Australian Brendan Hall (57.40) emerged as the fastest man in the men’s 100m freestyle S9, ahead of Russia’s Alexander Skaliukh (57.53). Hungarian Toth Tamas (58.04), a London 2012 silver medallist, was third.

The Netherlands’ Lisette Teunissen (1:41.10) out-qualified Ukrainian world and Paralympic champion Olga Sviderska (1:45.42) in the women’s 100m freestyle S3. Kazakhstan’s Zulfiya Gabidullina (1:46.15) was third, representing one her country’s brightest medal hopes having picked up bronze in this race in 2013.

Russia have a great chance of adding to their two golds from day one with world and Paralympic champion Andrei Kalina (1:10.92) in the men’s 100m breaststroke SB8. Spain’s Oscar Salguero Galisteo (1:11.66) was second, with Andreas Onea (1:13.01) looking a strong podium hope for Austria.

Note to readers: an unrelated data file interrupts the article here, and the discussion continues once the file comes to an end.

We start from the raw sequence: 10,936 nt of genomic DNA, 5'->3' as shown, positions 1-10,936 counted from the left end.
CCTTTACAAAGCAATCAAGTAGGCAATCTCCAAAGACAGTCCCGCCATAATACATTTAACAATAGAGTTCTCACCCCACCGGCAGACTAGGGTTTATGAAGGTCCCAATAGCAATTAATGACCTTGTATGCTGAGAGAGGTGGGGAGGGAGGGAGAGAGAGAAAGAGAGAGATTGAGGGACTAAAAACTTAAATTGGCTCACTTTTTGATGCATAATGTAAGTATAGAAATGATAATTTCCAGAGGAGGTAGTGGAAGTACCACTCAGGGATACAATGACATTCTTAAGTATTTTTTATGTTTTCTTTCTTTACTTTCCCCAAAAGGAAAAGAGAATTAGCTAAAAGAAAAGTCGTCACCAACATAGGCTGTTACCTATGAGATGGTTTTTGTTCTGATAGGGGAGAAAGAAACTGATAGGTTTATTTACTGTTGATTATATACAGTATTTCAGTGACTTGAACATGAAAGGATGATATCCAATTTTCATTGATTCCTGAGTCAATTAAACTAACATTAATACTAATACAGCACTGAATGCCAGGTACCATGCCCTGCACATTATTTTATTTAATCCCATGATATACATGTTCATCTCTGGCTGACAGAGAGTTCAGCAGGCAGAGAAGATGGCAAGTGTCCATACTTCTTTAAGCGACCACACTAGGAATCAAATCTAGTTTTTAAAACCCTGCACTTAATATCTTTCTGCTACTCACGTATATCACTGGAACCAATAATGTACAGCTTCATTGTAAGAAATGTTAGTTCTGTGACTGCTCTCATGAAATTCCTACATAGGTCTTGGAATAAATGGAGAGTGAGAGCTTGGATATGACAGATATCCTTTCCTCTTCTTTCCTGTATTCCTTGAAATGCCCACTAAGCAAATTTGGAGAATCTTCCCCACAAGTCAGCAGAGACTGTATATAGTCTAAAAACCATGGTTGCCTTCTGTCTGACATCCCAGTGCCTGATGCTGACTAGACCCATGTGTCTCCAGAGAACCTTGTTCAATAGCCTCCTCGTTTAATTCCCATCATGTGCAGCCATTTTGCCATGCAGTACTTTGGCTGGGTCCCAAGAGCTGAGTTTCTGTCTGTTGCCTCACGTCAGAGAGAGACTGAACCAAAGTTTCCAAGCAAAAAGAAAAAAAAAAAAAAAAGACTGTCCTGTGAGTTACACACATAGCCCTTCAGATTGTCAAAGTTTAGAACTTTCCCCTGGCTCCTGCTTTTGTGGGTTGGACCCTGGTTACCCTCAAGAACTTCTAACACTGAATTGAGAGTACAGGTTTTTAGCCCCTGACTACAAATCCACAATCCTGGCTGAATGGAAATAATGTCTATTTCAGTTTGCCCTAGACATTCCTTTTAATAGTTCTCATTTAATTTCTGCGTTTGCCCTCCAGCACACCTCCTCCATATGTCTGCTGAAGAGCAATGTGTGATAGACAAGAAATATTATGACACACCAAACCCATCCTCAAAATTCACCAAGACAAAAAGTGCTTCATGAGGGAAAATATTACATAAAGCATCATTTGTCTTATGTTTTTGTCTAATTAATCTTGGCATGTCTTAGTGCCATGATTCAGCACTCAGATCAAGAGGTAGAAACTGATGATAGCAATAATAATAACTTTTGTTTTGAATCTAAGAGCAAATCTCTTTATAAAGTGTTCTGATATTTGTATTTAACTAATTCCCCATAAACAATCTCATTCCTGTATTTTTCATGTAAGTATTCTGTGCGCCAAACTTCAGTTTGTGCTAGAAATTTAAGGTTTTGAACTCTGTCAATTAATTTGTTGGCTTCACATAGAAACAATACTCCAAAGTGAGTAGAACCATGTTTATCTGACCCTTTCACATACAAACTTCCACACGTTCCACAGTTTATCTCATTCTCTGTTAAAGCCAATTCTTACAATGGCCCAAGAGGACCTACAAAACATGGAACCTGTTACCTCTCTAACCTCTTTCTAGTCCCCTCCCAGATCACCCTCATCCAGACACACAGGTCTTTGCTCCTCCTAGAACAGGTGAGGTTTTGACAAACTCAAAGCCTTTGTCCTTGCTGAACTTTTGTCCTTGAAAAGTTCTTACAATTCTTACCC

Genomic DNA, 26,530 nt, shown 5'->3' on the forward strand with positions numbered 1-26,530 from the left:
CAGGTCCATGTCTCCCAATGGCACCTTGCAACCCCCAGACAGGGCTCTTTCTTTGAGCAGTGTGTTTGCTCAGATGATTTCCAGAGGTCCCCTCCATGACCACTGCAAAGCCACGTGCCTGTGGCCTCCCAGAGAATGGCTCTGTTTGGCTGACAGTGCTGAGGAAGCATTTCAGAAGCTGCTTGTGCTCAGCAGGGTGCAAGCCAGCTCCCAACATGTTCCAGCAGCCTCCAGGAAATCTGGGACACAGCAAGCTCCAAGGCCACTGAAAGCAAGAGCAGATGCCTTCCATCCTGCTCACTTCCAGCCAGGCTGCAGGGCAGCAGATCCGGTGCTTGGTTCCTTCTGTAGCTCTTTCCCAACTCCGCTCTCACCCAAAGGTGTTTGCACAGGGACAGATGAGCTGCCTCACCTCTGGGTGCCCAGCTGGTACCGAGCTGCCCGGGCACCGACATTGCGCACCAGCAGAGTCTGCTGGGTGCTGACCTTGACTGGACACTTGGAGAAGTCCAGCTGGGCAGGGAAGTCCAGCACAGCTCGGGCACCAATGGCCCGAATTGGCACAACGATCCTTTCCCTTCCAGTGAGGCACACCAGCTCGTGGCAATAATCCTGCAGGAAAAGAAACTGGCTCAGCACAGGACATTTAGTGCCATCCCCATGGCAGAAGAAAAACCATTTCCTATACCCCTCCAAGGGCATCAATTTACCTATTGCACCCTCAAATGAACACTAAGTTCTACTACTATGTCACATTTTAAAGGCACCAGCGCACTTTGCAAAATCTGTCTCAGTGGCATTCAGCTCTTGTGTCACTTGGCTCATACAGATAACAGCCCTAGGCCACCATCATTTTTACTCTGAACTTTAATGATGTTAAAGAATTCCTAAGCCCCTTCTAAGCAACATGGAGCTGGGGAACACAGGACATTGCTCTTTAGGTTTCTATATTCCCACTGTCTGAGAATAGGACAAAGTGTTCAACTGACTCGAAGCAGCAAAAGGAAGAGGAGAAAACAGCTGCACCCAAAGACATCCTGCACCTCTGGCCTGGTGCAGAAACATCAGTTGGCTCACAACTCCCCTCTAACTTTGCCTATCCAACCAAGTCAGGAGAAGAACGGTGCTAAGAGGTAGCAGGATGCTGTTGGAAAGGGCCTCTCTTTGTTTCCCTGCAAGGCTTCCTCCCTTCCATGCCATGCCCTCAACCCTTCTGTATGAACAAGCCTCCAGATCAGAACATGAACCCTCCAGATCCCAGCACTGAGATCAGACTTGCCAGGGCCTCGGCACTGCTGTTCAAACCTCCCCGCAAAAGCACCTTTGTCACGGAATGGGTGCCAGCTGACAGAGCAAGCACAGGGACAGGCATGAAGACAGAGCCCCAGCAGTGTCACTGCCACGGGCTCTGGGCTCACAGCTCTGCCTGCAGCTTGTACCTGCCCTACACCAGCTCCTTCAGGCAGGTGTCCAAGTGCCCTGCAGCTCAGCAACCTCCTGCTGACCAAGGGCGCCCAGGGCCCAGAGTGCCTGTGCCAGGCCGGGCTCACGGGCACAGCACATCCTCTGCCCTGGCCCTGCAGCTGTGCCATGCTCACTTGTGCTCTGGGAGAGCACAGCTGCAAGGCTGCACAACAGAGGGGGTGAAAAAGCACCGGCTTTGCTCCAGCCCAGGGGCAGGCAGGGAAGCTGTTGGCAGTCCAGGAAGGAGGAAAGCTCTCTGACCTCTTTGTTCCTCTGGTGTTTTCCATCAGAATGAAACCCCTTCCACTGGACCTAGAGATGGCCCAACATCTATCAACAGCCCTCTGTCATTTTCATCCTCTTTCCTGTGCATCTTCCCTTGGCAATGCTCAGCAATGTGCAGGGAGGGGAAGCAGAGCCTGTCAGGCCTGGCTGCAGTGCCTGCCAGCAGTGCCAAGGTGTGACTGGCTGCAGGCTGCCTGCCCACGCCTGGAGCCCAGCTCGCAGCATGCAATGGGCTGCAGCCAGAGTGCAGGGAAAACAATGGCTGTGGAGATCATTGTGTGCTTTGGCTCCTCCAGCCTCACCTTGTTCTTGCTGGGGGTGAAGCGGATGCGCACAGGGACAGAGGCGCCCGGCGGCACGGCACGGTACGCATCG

Kalina’s teammate, reigning world champion Eskender Mustafaev (39.30) leads out South Korea’s Giseong Jo (39.61) and France’s David Smetanine (39.76) in a tightly packed men’s 50m freestyle S4 field.

The above article is a press release submitted to Swimming World. To reach our audience, contact us at newsmaster@swimmingworld.com.

2015 International Paralympic Committee IPC Swimming, Live Results – Results

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Author: Jason Marsteller

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Jason Marsteller is the general manager of digital properties at Swimming World. He joined Swimming World in June 2006 as the managing editor after previous stints as a media relations professional at Indiana University, the University of Tennessee, Southern Utah University and the Utah Summer Games.